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Does watching or hearing the economic news each day make tiny little beads of sweat pop out on your forehead?

When you see Janet Yellen on TV do get a clammy feeling on your hands and does your stomach start hurting?

Have you slipped to the point where you’d rather watch reruns of “I Love New York” on MTV than CNBC???

For those of us who’ve gone through several recessions, I can readily admit it’s no fun, but just as clear is the fact that most recessions are part of a normal cyclical pattern and most are relatively short. If you’re alarmed by our economy or are feeling helpless, there are several steps you can take to ride out the current economic downturn…

What strategies should you follow in order to best weather a recession?

Not too surprisingly, personal finance experts’ best tactics for surviving recessionary periods are the same basic tactics they recommend in good times. The only difference is the fact that now the degree of urgency has been cranked way up. Take advantage of the current economic doldrums by taking steps to ensure you’re doing the right things from a personal finance perspective.  In no particular order, here’s the list:

1.  Build your emergency fund. You’ve no doubt heard this before, but now the importance of an emergency fund is more obvious. Conventional wisdom holds that you should have an emergency fund that’s the equivalent of 3 to 6 months’ living expenses. I’d add to that by suggesting that if your income is over $100K, your fund should cover 6 to 12 months’ expenses – it’ll take you that much longer to find another job if you’re laid off. In uncertain economic times, having a nest egg you can fall back on should the worst happen will provide a lot of peace of mind.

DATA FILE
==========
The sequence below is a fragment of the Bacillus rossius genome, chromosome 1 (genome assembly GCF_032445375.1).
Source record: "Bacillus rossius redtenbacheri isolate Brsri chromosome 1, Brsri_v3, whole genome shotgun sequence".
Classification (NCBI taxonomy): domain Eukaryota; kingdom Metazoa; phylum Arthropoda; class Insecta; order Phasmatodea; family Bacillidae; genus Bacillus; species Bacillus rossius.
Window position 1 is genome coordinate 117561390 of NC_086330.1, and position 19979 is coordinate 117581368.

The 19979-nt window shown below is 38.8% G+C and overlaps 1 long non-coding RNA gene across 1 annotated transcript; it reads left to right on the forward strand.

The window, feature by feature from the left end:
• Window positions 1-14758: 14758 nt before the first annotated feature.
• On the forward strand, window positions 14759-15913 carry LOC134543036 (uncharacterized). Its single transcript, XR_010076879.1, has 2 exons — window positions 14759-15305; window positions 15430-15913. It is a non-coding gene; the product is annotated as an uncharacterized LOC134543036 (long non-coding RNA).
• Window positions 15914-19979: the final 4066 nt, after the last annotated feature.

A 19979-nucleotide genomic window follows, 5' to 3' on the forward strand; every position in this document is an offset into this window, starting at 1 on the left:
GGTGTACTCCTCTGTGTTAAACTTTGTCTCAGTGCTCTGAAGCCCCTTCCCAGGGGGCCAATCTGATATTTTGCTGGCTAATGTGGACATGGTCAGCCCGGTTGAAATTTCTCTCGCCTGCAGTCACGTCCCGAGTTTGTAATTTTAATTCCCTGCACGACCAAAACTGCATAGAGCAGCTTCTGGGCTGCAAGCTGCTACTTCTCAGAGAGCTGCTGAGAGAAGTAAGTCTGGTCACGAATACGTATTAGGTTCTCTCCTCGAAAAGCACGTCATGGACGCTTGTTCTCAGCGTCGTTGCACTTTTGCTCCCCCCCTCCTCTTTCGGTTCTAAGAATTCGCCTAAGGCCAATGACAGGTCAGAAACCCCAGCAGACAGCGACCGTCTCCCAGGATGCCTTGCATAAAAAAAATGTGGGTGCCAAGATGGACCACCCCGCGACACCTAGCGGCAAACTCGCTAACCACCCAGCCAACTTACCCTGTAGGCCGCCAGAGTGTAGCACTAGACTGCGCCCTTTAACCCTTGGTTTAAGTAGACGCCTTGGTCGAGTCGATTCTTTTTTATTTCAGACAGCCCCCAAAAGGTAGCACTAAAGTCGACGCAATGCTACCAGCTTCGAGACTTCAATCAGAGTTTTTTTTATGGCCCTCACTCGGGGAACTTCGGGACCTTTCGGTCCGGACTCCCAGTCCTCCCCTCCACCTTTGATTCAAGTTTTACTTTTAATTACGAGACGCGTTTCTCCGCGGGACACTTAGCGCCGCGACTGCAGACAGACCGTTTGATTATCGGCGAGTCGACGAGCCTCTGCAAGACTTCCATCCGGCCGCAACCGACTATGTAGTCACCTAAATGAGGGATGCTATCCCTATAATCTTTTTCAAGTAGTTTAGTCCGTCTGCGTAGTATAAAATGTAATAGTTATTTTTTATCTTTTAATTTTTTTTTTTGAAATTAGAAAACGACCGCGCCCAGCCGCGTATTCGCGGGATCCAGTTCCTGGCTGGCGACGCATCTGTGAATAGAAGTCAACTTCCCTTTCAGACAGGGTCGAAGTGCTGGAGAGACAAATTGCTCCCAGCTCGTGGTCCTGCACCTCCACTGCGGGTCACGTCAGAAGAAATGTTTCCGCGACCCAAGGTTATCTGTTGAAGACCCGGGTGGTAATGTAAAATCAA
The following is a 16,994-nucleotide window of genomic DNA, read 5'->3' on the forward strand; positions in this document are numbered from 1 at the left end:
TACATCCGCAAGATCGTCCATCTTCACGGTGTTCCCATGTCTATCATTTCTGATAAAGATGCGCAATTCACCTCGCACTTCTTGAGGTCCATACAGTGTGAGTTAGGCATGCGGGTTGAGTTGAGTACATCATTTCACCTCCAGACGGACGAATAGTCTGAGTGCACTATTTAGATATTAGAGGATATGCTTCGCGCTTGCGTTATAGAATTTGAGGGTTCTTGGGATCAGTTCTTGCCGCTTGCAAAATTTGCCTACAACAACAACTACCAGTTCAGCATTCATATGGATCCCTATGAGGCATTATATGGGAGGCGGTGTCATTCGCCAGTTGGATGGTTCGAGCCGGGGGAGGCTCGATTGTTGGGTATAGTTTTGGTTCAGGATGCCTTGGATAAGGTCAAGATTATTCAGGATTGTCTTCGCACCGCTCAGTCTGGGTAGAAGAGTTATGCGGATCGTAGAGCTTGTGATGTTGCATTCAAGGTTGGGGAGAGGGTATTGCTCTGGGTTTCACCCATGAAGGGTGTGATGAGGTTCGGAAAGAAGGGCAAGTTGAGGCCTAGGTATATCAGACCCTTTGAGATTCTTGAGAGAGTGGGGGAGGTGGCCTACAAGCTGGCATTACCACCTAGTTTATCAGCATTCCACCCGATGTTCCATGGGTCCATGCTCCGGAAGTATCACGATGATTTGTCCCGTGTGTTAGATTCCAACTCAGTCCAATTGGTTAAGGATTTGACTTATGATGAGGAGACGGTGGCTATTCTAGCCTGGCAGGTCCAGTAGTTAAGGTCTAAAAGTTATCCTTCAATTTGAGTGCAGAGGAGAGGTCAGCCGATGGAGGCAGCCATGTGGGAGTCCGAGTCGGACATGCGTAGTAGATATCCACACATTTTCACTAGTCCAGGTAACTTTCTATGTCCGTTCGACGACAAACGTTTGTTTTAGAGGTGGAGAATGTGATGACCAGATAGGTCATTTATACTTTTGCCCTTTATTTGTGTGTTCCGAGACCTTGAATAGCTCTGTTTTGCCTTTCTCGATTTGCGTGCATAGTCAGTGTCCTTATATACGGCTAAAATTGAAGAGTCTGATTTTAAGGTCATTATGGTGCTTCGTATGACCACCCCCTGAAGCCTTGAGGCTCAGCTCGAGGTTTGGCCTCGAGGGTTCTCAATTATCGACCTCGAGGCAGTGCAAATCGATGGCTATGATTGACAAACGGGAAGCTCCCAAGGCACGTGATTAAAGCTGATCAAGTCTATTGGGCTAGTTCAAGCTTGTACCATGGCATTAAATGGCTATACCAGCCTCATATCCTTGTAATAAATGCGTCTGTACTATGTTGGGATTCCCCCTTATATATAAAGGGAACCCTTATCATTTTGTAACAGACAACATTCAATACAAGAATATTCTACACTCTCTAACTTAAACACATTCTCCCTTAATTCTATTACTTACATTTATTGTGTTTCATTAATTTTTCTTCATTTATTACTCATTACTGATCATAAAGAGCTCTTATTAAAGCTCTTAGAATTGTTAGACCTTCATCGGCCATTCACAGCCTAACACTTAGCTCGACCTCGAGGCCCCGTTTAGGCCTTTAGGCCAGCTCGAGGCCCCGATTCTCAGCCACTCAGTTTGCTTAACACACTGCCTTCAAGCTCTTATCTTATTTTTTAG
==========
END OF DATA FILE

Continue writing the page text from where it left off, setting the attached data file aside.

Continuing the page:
Don’t have an emergency fund? Start one today. Open an online savings account at ING Direct, e-Trade, or another firm and set up an automatic transfer from your checking account to the online account. Stretch yourself a bit when it comes to your monthly (or more frequent) contributions… it’ll grow quickly. If you receive a windfall – a bonus, etc. – and don’t have an emergency fund, put the entire windfall in your fund to help establish it!

2. Reduce debt – especially credit card debt. Now is not the time to be carrying credit card debt (when is??) Pay down your credit card debt and use cash instead. Don’t make impulse purchases. Distinguish between what you want and what you truly need. If you regard the economic crisis as just that – a CRISIS – and keep that fact in the back of your head, you may be able to resist making imprudent purchases.

Not to state the obvious, but this is not a good time to incur additional debt – a new car, vacation home or timeshare, that Lamborghini you’ve always wanted, and so forth – let the economy rebound before making any significant “investments.”

3. Reduce your expenses. This is a great time to take inventory of the expenses you incur each month that could be reduced or eliminated. Cancel memberships (gym, etc.) you aren’t using; seek less expensive entertainment options; dine out less frequently; get rid of your land line and use cell phones; vacation locally vs. an elaborate, expensive getaway… take a hard look at how you’re spending your money and make an honest appraisal of what’s necessary and what could be trimmed back… and then do it.